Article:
Thematics Done Right: Find the ‘One Right Theme’ for each Customer.

customers voices

An earlier article explored how thematics works and the importance of communicating to consumers clearly to avoid confusion, or incoherence, in psychology-speak.

Let’s explore the concept of themes in a little more detail. We all place a different emphasis on their order of importance. For example, one personality type may rank a theme such as “fun treat” higher than another personality who thinks “indulgence” is the most important theme when choosing a bar of chocolate.

If you make shampoo rather than chocolate, then these themes will be different; some consumers primarily consider how attractive your product might make them, whereas others think about the enjoying the smell or feel of the product in their shower.

Your thematic analysis tells you uniquely for your brand, product, and critical decision point, what these themes are and the proportions of the audience that hold each theme as primarily important.

Thematics and Personalisation

So now you have to come up with 4-7 very distinct messages for your 4-7 different customer groups. Each ad only talks on one theme, it tells the story of how shiny it makes your hair, or how good it smells… but never both at the same time.

Given each type of ad is only effective on one group, the question might arise ‘is this strategy less efficient?’, especially compared with the one-size-fits-all generically “attractive” ads that key into all these themes.

The answer is categorically no, as you need to look at this from the customer perspective.

Avoiding Confusion

If you had designed one message based on all the themes (for example, your shampoo smells nice, makes your hair shiny and uses organic ingredients) you have a much higher probability of causing confusion and creating a negative association with your brand.

The ‘multi-theme’ advert is actually more likely to backfire at point of sale. Sure, advertising activity increases top of mind and emotional association, but those positive effects are being undermined by the actual ad itself. Gains, if any, will be unpredictable and short term, while long term impact is likely to be negative.

Contrast this with the alternate clean communication strategy. If a consumer sees an ad not on their primary theme, it builds top of mind and positive emotional association. It doesn’t directly affect the window in any other way so its short-term impact is good and its long-term impact is neutral.

Those consumers that see an ad on their primary theme are influenced to choose your brand with higher probability, and that means the short-term effects of top of mind and emotional association are now being supplemented by a long-term alignment within the 15-20 second window with your brand and product.

You have gone from much of your advertising actually undermining itself, to a situation where most of it is at least mildly positive and some of it is creating large positive impact.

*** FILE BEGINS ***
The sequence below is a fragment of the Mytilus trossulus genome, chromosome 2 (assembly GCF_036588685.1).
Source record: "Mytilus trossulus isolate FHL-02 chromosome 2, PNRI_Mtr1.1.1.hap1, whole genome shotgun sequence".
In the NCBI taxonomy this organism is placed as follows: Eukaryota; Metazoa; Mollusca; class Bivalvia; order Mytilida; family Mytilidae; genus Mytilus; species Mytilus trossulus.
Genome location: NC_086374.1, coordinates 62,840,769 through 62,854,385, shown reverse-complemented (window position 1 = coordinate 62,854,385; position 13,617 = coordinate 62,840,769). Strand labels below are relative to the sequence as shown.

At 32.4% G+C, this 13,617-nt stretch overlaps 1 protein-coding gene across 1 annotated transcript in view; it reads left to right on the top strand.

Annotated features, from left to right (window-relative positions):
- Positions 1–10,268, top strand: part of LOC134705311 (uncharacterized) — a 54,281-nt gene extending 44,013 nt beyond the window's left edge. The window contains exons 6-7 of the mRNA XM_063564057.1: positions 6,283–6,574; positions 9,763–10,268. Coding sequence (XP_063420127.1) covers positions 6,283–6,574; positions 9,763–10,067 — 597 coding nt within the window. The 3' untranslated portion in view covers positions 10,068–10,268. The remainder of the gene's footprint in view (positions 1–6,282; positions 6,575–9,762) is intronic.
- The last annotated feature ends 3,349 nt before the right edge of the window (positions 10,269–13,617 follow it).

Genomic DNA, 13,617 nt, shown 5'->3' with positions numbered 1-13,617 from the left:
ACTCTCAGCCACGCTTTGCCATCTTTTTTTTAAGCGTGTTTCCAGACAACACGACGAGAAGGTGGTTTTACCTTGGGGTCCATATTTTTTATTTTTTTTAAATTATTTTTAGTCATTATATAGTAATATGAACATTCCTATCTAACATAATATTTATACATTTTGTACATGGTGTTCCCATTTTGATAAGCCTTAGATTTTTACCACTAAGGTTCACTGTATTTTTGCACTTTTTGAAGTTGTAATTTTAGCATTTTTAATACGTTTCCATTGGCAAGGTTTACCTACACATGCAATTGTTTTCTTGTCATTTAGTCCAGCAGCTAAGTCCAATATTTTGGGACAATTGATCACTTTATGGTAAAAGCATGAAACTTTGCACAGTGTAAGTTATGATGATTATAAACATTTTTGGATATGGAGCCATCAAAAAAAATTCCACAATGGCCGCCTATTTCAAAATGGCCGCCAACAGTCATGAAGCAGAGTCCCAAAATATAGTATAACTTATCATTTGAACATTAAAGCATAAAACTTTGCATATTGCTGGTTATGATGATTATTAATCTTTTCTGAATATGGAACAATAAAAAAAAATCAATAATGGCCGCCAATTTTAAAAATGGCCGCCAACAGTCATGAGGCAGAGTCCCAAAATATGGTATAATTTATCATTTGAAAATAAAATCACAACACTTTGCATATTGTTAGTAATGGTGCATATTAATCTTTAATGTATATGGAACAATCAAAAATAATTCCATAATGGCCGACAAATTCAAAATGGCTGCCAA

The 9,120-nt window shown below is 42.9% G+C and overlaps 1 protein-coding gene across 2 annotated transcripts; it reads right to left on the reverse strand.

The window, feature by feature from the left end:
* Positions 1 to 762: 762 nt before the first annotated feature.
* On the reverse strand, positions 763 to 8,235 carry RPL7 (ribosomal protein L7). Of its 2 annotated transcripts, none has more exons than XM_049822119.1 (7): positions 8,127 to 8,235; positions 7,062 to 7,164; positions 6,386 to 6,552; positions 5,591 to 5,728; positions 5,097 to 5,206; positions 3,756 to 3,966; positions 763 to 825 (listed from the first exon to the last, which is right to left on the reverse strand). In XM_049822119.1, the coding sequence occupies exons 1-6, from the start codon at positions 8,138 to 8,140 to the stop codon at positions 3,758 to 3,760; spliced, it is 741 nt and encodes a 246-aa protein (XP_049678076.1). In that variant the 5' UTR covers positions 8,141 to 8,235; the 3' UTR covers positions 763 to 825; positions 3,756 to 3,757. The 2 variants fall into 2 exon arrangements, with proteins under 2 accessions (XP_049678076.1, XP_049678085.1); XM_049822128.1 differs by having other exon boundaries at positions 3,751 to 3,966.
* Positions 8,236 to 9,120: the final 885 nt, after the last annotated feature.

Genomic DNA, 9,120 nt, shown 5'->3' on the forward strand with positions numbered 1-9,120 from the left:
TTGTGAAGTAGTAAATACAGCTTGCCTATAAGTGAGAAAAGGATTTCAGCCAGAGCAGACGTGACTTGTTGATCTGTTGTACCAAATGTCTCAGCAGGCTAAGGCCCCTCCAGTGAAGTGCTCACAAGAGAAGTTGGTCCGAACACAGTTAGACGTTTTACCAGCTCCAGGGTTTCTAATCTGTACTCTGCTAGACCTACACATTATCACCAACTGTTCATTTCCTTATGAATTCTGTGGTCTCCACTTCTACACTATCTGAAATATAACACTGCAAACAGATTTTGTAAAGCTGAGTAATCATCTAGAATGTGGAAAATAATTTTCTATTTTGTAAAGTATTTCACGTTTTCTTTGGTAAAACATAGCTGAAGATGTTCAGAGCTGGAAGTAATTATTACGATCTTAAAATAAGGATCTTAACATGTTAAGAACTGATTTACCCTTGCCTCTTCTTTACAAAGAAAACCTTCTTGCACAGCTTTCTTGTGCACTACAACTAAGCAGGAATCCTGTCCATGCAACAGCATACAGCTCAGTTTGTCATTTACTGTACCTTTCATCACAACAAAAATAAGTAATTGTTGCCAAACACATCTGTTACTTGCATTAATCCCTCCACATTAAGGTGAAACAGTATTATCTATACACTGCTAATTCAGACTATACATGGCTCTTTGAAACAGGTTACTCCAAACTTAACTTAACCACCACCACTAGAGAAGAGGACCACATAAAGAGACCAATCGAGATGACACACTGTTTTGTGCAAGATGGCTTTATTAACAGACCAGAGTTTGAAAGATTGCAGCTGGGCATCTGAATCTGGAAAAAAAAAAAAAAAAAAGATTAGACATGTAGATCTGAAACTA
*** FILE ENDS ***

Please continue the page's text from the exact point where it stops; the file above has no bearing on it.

The important thing to note is that using one theme always causes a neutral or positive effect for your customer. It never causes confusion for your customers.

Your brand has cut through the confusion.

How does thematic analysis work?

For thematic analysis to work, you must be able to accurately measure what people think about in the 20 second window – you can’t ask them because, literally put, they can’t tell you.

Introspection, i.e. self-analysis, is well known in psychology and neuroscience to be highly inaccurate.

This means it has been necessary behind the scenes to develop complex, sophisticated processes to get verifiable results. In the same way as the development of good old psychometrics tests, psychology has developed techniques to verify and produce accurate, statistically proven models for this data.

In 2017 this has evolved to where it involves a number of proven sophisticated techniques, iterative processes, and statistical algorithms. It is an effective tool for marketers.

When you have these capabilities you can accurately define each theme and measure the proportion of audience in each thematic group.

Now, you can further extract and study the personality factors that cause people to pick a primary theme. You then use those factors to communicate with them more effectively. For example, they may respond better to specific imagery or copy styles.

With this type of insight, you can build messaging that engages each thematic group with precision and power.

Exactly the right ad, to exactly the right person

To build on this, you can develop analytics and processes capable of segmenting your audience effectively and delivering targeted messaging to each thematic group. Even in real time with anonymous consumers.

This is important news for marketers. Done right, each increase in the ability to target and personalise becomes directly linked to an increase in a brands marketing effectiveness, and consequently ROI. So expect to see more and more thematics around the world of marketing now that you know what to look for.